It can go no other way, you will aways get heat (combustion) and water vapour as a result. So it stands to reason that if all these different constants are somehow linked that the only possible result is a universe like ours, none other is permitted. But that is exactly what scientists are not saying.

We can find references of these statements by nearly if not all scientists who theorize the existence of multiple universes. Every single one of these scientists have stated that these constants can be different and produce different types of universes in the multiverse. Hawking says it, Vilenkin says it as well as multiple others which I can quote, they are all saying the same thing, that these constants can be different elswhere. Without variation of these constants, the whole of the Multiverse theory collapses.

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I thought he made it fairly clear. There are pure numbers (pi) that we calculate and there are denominate numbers (the speed of light, where you have units of measurement attached that we derive).

But there are other numbers that we don't. One of the more interesting of the pure numbers is the ratio of the force of gravity to the electromagnetic force. The latter is vastly stronger than the former (a dime magnet overcomes the entire gravitaional force of the earth).

There is no reason we can discern for this state of affairs, but if gravity or electromagnetism were stronger or weaker by even one order of magnitude, solar systems and stars could not exist in one case and atoms and molecules could not exist in the other. The possible range of forces is immense, but the range that allows a universe where life can exist small.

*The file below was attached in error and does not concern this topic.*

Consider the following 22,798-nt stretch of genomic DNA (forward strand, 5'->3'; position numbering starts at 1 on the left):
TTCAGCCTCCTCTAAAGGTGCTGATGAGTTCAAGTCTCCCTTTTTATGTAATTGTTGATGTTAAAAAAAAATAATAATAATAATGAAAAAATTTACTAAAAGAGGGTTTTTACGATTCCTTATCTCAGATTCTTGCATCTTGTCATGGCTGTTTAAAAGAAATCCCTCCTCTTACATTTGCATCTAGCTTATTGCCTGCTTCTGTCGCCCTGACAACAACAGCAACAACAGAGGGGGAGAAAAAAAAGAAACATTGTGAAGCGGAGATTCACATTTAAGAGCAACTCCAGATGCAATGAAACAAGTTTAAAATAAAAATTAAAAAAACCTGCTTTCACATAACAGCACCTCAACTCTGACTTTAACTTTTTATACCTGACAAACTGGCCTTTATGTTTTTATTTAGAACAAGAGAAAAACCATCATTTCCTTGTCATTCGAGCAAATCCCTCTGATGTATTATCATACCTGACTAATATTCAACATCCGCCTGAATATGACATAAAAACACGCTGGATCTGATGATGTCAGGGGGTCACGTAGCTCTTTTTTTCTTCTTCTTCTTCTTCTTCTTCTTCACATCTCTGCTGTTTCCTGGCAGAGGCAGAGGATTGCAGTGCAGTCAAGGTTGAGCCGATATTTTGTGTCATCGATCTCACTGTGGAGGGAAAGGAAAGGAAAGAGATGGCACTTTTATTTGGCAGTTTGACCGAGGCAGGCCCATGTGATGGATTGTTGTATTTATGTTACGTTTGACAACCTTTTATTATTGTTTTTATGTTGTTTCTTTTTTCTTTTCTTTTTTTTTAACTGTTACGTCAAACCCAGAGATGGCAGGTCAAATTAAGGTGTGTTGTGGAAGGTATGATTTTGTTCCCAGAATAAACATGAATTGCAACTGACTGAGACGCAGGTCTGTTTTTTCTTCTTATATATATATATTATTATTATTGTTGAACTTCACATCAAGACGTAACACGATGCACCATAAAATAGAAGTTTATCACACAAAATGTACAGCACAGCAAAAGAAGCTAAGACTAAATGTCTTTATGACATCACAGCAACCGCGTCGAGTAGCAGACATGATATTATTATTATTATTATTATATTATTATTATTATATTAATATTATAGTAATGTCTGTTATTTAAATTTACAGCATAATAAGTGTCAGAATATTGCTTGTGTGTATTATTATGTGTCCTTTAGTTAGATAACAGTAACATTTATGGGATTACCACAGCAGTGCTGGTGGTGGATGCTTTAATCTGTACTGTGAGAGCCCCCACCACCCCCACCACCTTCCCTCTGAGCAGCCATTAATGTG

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Posted (edited)

I thought he made it fairly clear. There are pure numbers (pi) that we calculate and there are denominate numbers (the speed of light, where you have units of measurement attached that we derive).

But there are other numbers that we don't. One of the more interesting of the pure numbers is the ratio of the force of gravity to the electromagnetic force. The latter is vastly stronger than the former (a dime magnet overcomes the entire gravitaional force of the earth).

There is no reason we can discern for this state of affairs, but if gravity or electromagnetism were stronger or weaker by even one order of magnitude, solar systems and stars could not exist in one case and atoms and molecules could not exist in the other. The possible range of forces is immense, but the range that allows a universe where life can exist small.

And yet every single scientist is on record that these fine tuned parameters can be different in other universes... I'm not talking of Pi, but Pi only is what it is because of the nature of the universe we are in, the spacetime-continuum with its laws on geometry work perfectly here, because we derived them from the very structure of this universe, could we say the same for another type of universe were the very structure is essentially different form ours?